Here are four different plants with very similar leaves. (Click on the image to get a larger view with better details.) The leaves all have the same overall shape with coarsely toothed margins. The venation looks the same with each of the two left-most images and with the two right-most images. So what other differences are there to help with the identification of these plants?
Looking at the leaf arrangement along the stem, we can see that the three plants on the left have an “opposite” leaf arrangement while the right-most plant has an “alternate” leaf arrangement.
Let’s check out the stems . . .
Aahh . . . now we can see some distinct differences! The two plants on the right have stinging hairs along their stems. These are Stinging nettle (Urtica dioica) and Wood nettle (Laportea canadensis). They are more closely compared in this previous post — along with Clearweed (Pilea pumila) — also a member of the nettle family. And, yes, that is Clearweed’s stem — second from the left.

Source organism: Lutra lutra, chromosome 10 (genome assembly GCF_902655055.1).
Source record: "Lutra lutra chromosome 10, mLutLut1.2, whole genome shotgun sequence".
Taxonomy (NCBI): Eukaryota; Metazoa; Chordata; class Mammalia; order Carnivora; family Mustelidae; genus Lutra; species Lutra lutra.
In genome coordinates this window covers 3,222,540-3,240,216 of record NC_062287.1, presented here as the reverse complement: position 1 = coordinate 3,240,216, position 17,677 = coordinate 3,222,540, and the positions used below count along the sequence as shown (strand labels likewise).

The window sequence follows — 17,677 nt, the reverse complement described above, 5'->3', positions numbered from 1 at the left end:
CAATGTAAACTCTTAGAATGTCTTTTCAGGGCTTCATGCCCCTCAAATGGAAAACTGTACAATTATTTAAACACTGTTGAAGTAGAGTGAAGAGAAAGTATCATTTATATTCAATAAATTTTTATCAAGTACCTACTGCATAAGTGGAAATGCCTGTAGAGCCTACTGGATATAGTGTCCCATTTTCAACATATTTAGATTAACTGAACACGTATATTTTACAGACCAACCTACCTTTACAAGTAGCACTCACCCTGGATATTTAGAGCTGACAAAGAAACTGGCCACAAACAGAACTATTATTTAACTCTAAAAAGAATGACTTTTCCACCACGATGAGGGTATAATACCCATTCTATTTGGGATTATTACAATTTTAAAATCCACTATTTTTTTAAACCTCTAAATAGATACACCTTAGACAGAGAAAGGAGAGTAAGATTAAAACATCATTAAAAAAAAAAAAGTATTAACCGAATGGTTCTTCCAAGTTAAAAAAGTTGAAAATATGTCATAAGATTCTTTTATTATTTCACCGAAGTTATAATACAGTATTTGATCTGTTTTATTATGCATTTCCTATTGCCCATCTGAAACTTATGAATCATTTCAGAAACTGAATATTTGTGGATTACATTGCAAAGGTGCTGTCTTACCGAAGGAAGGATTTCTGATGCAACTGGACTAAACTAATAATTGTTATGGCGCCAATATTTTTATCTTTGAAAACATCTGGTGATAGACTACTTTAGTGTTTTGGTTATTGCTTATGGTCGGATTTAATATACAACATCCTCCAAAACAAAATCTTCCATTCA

For a last bit of four-way comparison, here are some of the inflorescences to be found on each of these four plants. The first image is of our “mystery” nettle.
The fourth nettle (the left-most image in the four-across groupings above) is called False nettle. The inflorescence shape is reflected in its scientific name — Boehmeria cylindrica — as the flowers are grouped in cylindrical shapes along the stem. Here are some closer views of the False nettle inflorescence. Notice the new leaf growing at the end of the inflorescence’s peduncle (stem) — a common occurrence.